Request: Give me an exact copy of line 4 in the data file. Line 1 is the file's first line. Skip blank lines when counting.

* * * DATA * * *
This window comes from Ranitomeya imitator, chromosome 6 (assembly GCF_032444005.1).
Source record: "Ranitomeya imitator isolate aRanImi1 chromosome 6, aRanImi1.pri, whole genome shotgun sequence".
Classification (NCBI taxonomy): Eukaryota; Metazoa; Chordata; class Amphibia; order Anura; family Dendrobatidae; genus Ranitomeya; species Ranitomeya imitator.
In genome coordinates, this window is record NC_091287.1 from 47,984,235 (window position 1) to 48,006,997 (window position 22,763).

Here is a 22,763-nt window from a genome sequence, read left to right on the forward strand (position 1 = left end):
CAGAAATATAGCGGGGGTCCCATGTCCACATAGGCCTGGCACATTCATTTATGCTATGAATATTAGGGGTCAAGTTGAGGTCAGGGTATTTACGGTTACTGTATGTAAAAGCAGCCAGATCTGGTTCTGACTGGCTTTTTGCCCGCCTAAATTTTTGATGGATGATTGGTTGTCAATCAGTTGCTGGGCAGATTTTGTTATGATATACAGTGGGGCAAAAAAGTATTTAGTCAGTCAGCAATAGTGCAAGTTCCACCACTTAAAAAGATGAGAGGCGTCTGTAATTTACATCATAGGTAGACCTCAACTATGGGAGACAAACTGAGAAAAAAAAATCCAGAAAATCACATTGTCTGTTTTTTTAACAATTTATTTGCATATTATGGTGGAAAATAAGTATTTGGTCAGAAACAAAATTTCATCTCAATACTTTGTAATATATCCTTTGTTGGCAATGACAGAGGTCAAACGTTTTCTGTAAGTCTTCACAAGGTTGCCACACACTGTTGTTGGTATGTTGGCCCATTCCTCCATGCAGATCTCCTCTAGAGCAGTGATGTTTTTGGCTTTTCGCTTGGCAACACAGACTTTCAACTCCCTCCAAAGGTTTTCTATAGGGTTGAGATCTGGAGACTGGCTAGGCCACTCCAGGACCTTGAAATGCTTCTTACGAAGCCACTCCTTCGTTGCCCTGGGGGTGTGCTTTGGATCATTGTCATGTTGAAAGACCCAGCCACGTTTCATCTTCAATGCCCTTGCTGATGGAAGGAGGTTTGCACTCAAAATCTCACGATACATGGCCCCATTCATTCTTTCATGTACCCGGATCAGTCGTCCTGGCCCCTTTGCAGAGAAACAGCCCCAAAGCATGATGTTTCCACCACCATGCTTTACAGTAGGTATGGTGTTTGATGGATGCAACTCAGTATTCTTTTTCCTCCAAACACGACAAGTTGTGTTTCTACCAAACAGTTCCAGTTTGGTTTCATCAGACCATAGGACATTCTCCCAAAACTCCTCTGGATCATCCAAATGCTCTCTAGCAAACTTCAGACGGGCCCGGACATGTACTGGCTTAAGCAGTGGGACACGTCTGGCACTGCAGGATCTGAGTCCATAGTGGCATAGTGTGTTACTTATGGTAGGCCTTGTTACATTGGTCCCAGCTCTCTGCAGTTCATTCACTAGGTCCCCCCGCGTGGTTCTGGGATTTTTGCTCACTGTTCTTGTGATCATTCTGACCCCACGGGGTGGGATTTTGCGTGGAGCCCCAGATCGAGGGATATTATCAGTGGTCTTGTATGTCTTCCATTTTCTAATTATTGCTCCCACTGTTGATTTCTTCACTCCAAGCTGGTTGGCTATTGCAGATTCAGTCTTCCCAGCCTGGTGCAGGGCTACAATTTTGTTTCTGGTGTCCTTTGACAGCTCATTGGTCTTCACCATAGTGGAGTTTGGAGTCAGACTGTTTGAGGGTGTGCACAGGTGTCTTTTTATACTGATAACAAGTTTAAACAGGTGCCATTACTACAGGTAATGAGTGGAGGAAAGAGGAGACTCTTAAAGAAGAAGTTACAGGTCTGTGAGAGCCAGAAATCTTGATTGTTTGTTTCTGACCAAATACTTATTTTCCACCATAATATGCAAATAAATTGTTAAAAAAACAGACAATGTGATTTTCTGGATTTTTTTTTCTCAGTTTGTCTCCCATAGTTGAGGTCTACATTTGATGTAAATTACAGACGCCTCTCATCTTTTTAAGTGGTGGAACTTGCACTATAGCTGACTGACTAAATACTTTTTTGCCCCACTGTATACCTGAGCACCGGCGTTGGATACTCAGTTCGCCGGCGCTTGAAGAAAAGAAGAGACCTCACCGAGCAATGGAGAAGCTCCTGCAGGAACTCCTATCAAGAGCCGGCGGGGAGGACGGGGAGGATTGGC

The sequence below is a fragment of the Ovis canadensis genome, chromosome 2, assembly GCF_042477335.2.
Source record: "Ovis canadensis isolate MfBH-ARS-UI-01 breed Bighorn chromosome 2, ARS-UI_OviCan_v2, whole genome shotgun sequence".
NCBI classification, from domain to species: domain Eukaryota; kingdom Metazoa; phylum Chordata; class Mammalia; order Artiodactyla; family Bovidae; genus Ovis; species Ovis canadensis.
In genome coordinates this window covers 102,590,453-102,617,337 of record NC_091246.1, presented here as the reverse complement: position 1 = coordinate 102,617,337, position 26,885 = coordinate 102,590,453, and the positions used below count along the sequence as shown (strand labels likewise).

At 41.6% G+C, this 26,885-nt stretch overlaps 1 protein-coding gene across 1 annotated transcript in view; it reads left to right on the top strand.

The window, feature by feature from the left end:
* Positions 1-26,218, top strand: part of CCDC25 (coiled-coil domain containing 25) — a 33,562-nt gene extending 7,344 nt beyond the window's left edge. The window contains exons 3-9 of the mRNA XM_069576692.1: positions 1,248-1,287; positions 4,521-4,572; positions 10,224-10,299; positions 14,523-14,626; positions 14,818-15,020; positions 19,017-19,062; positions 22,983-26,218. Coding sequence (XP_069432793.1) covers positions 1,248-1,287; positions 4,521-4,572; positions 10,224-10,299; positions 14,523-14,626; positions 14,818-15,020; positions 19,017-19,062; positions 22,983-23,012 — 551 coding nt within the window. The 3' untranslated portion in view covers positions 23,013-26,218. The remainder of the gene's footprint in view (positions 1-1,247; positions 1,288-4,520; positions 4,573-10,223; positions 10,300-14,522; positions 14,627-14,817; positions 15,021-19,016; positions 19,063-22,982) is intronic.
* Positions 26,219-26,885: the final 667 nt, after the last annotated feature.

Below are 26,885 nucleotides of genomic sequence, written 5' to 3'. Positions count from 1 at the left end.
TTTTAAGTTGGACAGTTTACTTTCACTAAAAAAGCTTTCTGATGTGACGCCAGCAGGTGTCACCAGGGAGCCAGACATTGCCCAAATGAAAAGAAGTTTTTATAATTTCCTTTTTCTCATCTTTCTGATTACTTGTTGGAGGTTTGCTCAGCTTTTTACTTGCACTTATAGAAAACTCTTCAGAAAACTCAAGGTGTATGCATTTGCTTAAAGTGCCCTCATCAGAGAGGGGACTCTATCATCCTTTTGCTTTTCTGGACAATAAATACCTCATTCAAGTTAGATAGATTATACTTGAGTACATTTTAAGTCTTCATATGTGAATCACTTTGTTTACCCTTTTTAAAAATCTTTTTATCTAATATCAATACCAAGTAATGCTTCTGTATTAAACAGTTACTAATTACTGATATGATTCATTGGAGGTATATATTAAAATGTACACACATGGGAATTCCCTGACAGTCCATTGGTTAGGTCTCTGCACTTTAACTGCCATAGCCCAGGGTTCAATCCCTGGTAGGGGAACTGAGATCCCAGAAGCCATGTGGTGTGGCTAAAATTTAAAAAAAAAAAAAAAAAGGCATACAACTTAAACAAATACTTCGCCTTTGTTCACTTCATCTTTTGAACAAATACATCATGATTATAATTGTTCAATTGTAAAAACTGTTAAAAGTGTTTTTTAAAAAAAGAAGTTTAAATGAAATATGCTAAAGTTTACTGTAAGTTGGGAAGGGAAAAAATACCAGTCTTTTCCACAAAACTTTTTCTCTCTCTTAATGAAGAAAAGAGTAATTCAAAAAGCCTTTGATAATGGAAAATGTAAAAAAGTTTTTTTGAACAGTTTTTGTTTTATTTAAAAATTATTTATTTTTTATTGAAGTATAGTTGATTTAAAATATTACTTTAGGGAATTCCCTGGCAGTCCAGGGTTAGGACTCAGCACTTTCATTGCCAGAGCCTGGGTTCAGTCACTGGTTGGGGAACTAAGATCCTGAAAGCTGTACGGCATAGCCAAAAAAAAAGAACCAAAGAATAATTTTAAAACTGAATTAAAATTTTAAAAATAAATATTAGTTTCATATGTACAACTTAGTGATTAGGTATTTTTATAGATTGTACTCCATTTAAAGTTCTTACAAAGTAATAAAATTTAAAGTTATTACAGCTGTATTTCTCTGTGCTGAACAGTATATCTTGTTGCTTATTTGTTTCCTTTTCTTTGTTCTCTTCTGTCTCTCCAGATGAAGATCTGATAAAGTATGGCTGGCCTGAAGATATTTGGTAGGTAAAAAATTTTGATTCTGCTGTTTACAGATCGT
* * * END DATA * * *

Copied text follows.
In genome coordinates, this window is record NC_091287.1 from 47,984,235 (window position 1) to 48,006,997 (window position 22,763).